Whatever your business strategy, it should be pursued consistently.
If you have the lowest price because that is the value you intend to create, that should be how you compete. You confuse your customers and your employees when you sometimes try to capture more value. You don’t expect to pay more sometimes, and other times, pay less.
If your strategy is to have the very best product, releasing and selling an inferior one damages your strategy. By releasing something that isn’t up to the standard you set, you lose the loyalty and the willingness to pay for something that is supposed to be of a higher quality, one worthy of a higher price.
If your strategy is the best total solution, you don’t have to have the best price or the best product. Instead, you have to consistently deliver greater value through a combination of things designed to deliver greater value than competitive offerings. To execute this strategy you need to consistently create new solutions that match your client’s needs. When you stop collaborating and caring enough to do this work, you have broken your strategy.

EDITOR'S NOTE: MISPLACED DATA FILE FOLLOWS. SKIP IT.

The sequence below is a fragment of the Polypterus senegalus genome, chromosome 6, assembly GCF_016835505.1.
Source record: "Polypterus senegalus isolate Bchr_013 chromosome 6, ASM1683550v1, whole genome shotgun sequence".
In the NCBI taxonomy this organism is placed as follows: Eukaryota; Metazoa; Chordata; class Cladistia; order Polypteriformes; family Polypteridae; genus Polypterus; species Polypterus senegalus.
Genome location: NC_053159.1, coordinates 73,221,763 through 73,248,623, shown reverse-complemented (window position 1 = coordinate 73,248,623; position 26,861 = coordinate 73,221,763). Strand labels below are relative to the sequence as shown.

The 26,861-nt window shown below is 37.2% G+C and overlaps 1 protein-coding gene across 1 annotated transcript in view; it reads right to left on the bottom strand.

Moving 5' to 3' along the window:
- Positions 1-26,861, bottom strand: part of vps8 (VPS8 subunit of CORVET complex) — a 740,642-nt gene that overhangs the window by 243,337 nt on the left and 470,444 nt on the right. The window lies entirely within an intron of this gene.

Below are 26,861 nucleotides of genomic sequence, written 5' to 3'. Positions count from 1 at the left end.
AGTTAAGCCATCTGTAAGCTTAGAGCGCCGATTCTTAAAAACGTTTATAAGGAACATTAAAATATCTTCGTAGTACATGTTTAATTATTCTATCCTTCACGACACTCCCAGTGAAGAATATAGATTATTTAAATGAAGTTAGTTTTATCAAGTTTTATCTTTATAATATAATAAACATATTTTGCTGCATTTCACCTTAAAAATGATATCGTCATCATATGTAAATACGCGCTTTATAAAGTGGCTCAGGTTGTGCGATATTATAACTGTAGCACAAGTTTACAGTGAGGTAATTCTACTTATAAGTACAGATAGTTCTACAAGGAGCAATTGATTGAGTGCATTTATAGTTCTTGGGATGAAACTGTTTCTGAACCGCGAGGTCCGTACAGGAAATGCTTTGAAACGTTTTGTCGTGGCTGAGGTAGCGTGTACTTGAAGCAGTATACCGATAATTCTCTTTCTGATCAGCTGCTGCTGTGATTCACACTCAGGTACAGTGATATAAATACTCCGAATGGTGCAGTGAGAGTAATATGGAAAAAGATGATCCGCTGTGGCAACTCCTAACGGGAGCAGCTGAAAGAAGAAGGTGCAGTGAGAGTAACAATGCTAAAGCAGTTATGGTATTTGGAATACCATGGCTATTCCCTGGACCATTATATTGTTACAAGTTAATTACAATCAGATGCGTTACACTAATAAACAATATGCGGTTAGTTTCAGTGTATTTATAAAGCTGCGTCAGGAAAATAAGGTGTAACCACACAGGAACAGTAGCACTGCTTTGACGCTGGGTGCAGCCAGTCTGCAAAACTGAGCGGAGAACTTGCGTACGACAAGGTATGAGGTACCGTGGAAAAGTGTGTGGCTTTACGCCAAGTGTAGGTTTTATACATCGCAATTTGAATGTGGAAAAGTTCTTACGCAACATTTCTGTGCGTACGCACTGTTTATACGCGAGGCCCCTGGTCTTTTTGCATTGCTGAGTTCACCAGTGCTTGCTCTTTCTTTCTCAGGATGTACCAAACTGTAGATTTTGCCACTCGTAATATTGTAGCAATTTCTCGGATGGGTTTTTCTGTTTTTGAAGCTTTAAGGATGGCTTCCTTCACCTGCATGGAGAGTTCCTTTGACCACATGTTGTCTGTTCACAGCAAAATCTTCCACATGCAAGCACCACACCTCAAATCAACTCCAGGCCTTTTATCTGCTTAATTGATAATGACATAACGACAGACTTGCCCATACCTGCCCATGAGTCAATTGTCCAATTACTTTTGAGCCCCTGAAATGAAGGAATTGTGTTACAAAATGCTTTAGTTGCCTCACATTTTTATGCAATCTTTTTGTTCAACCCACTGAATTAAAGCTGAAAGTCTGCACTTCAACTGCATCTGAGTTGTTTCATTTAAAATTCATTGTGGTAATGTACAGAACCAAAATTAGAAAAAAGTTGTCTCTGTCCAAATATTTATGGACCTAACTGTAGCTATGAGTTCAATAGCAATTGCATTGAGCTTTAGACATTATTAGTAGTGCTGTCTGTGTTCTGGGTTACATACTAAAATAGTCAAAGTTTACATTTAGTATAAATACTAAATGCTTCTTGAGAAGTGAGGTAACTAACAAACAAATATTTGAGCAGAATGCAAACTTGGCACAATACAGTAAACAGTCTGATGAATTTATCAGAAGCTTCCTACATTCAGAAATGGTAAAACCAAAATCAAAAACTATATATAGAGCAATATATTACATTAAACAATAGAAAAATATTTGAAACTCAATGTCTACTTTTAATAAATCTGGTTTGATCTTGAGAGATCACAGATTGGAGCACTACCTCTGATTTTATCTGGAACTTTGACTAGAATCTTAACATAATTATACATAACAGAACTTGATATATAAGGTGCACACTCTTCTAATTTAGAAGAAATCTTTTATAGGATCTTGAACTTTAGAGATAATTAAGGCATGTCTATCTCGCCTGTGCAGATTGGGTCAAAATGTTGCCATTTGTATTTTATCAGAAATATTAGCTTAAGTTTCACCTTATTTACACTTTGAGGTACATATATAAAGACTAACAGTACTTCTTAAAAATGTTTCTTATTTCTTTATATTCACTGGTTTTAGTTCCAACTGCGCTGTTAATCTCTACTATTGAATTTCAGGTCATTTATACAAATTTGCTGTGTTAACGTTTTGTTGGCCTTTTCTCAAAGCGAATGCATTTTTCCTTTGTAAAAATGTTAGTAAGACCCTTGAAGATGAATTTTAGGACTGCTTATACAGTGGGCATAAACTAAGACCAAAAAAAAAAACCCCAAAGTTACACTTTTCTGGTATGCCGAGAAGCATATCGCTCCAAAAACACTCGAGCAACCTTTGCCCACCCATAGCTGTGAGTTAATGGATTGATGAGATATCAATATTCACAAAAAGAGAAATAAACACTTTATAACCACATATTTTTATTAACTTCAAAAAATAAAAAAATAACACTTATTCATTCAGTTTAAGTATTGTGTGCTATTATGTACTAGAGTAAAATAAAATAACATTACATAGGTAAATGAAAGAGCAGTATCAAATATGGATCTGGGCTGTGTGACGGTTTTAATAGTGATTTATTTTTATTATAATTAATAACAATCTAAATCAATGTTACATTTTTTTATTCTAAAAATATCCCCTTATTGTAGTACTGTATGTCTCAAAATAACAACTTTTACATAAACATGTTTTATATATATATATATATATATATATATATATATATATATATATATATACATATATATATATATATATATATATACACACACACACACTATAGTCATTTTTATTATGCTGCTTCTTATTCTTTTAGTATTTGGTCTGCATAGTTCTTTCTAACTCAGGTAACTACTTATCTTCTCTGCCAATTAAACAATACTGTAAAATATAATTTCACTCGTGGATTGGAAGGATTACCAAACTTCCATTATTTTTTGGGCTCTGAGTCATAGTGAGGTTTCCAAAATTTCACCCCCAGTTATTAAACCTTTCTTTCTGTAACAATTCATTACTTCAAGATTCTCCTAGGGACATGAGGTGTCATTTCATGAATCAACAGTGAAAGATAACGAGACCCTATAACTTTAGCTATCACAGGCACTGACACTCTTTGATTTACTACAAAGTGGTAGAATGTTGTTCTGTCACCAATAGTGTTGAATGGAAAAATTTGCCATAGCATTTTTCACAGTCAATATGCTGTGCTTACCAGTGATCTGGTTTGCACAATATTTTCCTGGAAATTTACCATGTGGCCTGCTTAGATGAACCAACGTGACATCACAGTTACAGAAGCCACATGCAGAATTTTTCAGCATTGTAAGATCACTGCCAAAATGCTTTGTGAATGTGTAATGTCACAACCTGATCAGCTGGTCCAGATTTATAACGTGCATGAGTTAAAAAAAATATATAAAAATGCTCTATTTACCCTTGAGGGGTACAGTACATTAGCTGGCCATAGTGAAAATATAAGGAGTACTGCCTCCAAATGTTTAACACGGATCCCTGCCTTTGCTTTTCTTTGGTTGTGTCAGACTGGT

There are companies in every vertical that compete using each of these three strategies. It’s their consistency, however, that defines them in their space. You have to be consistently consistent in the execution of your strategy when it comes to differentiation, and when it comes to pricing.
If you choose to compete by providing the lowest price and eliminating other value you might create, execute that strategy consistently and roll up all the targets who need that value. If you choose to create the best product money can buy, then refine your work and improve it, leaving no doubt that your product is better than any alternative. If you compete on the best overall solution, consistently execute that strategy, which means that you price according to the value you create, not what your competitor’s charge.
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Filed under: strategy